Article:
Hammons’s Day’s End, featuring a commission by composer
Henry Threadgill and a “water” tango on the Hudson
River by the Fire Department of the City of New York’s
Marine Company 9. Earlier this year, Edwards organized Moved
by the Motion: Sudden Rise, a series of performances based on
a text co-written by Wu Tsang, boychild, and Fred Moten,
which presented a collage of words, film, movements, and sounds.
Performa, Edwards realized new boundary-defying commissions,
as well as pathfinding conferences and film programs with a wide
range of over forty international artists. While at the Walker, she
co-led the institution-wide Mellon Foundation Interdisciplinary
Initiative, an effort to expand ways of commissioning, studying,
collecting, documenting, and conserving cross-disciplinary works.
Edwards’s curatorial projects have included the critically
acclaimed exhibition and catalogue Blackness in Abstraction,
hosted by Pace Gallery in 2016. She also organized Frieze’s
Artist Awardand Live program in New York in 2018. Edwards
taught art history and visual studies at New York University
and The New School, and she is a contributor to the National
Gallery of Art’s Center for the Advanced Study in Visual Art’s
forthcoming publication Black Modernisms.
Rothkopf, the Whitney’s Senior Deputy Director and Nancy and Steve
Crown Family Chief Curator, said, “David and Adrienne truly
represent the best spirit and ideals of the Whitney. Not only are
they devoted to—and beloved by—living artists, but they bring to
the art of our time a deep historical and scholarly awareness. The
most recent editions of the Biennial have reaffirmed its vitality and
relevance, and I look forward to discovering how another pair of
Whitney curators will lend their voices to our signature exhibition.”
Now On View Through May 3, 2021 in the Art of the Americas Wing, Level 3, Exhibition Includes Works Across Media by more than 100 Women Artists
For centuries, women-identified artists have struggled to receive recognition for their accomplishments. Despite more than a century of feminist activism and great strides towards social, professional and political equality, women remain dramatically underrepresented and undervalued in the art world today. In response, the Museum of Fine Arts, Boston (MFA), has reinstalled the entire third floor of its Art of the Americas Wing with approximately 200 artworks made by women over the last 100 years—a “takeover” that aims to challenge the dominant history of art from 1920 to 2020 and shine a light on some of the many talented and determined women artists who deserve attention. The thematic exhibition coincides with the 100th anniversary of the ratification of the 19th Amendment, which gave women the right to vote, as well as the MFA’s 150th anniversary—a yearlong celebration focused on enhancing the power of art and artists, honoring the past and re-imagining the future.
Take the Floor seeks to acknowledge and remedy the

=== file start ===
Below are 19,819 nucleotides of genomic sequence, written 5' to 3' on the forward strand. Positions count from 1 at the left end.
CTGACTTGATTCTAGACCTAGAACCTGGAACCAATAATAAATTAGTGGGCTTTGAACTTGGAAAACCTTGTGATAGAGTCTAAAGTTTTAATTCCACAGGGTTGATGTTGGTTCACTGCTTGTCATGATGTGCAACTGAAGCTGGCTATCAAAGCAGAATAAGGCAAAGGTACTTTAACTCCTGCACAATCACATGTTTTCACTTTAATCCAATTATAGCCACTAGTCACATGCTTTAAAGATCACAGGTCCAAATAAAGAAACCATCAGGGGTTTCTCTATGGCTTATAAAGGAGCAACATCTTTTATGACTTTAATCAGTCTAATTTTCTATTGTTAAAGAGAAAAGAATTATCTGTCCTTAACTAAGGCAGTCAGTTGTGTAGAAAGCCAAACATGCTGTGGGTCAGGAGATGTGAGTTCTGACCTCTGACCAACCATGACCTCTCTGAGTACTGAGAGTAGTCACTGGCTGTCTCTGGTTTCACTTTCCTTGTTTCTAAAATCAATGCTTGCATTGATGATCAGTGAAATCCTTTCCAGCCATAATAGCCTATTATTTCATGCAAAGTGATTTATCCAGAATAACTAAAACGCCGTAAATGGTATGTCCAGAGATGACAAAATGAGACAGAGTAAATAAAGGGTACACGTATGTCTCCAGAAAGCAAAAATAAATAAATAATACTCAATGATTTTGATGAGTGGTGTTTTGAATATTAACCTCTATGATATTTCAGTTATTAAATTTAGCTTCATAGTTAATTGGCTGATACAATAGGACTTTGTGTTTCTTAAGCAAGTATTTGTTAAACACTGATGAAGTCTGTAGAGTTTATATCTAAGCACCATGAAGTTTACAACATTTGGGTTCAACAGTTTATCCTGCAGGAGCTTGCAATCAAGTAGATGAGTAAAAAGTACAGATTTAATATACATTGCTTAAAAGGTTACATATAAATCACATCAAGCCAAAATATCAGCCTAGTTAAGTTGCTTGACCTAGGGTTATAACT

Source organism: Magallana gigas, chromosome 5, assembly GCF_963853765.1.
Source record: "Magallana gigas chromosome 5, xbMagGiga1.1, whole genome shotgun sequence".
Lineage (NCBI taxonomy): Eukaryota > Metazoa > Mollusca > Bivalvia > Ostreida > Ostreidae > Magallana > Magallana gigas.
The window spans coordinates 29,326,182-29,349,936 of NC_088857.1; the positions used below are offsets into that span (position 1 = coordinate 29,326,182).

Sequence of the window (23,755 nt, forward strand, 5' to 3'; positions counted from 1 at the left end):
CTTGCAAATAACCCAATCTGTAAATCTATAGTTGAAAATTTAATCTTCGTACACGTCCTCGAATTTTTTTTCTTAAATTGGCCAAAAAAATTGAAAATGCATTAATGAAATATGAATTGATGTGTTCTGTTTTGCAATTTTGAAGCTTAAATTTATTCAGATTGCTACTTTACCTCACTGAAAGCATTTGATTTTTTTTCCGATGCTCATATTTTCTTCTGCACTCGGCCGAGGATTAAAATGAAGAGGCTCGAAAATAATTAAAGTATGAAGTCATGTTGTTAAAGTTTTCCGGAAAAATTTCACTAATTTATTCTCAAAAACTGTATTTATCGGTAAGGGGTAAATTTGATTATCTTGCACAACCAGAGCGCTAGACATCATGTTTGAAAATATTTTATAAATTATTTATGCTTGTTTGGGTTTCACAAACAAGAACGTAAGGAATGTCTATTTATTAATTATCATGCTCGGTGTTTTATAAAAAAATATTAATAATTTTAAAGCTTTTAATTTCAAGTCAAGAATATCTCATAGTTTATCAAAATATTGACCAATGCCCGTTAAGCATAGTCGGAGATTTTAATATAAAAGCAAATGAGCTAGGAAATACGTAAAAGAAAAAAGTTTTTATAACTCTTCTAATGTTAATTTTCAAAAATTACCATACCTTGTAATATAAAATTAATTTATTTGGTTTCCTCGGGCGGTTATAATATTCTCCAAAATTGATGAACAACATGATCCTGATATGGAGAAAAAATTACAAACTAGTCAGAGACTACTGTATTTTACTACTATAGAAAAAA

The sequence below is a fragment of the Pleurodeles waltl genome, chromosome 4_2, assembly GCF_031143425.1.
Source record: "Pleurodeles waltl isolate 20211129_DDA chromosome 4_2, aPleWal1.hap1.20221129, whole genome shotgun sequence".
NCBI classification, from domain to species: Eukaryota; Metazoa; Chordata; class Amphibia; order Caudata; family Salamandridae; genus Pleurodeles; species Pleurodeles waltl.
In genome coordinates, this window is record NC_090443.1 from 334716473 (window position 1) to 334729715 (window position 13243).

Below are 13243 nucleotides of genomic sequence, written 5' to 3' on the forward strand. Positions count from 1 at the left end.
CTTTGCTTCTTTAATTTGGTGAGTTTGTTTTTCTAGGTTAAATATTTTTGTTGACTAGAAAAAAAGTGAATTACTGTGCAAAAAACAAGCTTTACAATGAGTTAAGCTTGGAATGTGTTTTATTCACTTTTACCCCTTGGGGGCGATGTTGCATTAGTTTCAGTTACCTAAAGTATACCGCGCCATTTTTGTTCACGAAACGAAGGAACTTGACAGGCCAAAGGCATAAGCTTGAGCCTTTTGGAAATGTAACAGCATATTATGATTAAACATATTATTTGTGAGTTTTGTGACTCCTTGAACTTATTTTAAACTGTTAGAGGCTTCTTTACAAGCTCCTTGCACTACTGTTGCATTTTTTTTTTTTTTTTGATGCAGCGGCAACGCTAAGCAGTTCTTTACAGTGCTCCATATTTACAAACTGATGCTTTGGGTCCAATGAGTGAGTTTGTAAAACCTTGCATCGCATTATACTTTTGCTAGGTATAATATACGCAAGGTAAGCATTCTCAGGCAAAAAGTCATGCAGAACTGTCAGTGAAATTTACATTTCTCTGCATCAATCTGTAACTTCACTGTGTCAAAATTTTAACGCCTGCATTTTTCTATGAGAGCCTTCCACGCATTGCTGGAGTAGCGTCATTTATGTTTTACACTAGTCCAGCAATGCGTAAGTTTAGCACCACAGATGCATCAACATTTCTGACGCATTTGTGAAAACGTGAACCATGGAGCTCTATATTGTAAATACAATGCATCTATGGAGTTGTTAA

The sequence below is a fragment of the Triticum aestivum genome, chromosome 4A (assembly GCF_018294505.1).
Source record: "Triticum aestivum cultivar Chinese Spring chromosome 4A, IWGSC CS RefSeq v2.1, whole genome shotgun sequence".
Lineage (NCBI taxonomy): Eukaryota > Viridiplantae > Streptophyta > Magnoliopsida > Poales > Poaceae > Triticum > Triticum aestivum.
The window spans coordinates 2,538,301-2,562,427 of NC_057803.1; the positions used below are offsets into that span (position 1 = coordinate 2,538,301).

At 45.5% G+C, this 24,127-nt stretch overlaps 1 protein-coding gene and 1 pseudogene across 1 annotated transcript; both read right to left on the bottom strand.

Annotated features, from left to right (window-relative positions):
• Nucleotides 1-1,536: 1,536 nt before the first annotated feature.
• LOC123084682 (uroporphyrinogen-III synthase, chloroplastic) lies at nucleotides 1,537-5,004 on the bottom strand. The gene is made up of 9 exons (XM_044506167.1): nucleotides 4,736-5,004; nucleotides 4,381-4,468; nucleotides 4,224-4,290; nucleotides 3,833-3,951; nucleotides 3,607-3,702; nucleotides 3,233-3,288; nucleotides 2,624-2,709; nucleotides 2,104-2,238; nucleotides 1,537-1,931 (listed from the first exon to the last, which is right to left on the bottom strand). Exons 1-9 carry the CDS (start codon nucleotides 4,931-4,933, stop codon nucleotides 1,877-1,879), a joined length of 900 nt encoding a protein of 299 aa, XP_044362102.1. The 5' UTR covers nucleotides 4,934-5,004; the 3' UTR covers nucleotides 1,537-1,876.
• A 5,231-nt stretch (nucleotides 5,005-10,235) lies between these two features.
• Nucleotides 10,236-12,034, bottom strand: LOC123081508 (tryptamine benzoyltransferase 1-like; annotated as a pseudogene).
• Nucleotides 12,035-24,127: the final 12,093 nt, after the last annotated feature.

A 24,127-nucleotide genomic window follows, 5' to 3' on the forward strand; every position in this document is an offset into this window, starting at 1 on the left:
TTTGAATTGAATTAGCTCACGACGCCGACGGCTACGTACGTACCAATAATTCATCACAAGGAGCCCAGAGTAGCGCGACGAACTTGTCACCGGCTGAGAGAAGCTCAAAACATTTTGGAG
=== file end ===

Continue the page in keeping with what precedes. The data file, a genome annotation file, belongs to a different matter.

systemic gender discrimination found in museums, galleries, the
academy and the marketplace, including the MFA’s inconsistent
history in supporting women artists. The exhibition also explores art
and suffrage—emphasizing that both could give women a voice in
their community and the world. At the same time, it recognizes that
past feminist movements, including the campaign for the right to
vote, were not inclusive or immune from systemic racism. By looking
at 20th-century American art through the lens of modern-day
feminism—which advocates for equity and intersectionality (the way
an individual’s race, class, gender and other identities combine
and overlap)—MFA curators hope to broaden the stories that are told
during the yearlong commemoration of women’s suffrage in 2020.
drawn from the MFA’s collection, the works featured in Women
Take the Floor include paintings, sculpture, prints,
photographs, jewelry, textiles, ceramics and furniture. The central
gallery, dedicated to portraits of women created by women, provides a
large convening space where visitors are invited to share
perspectives and participate in a wide range of programs scheduled to
take place throughout the run of the exhibition. Women Take the
Floor is on view through May 3, 2021. Sponsored by
Bank of America. Generously supported by the Carl and Ruth
Shapiro Family Foundation. Additional support from the Jean S.
and Frederic A. Sharf Exhibition Fund, and the Eugenie
Prendergast Memorial Fund.
goals are to celebrate the strength and diversity of work by women
artists while also shining a light on the ongoing struggle that many
continue to face today. We see these efforts of recognition and
empowerment to mark a first step to redress the systematic
discrimination against women at the MFA, and within the art world,”
said Nonie Gadsden, Katharine Lane Weems Senior Curator of American
Decorative Arts and Sculpture, who led a cross-departmental team of
curators in organizing Women Take the Floor.
coordinated a cross-departmental curatorial team for the exhibition,
including Reto Thüring, Beal Family Chair, Department of
Contemporary Art; Erica Hirshler, Croll Senior Curator of
American Paintings; Lauren Whitley, Senior Curator of Textiles
and Fashion Arts; Patrick Murphy, Lia and William Poorvu
Assistant Curator of Prints and Drawings and Supervisor, Morse Study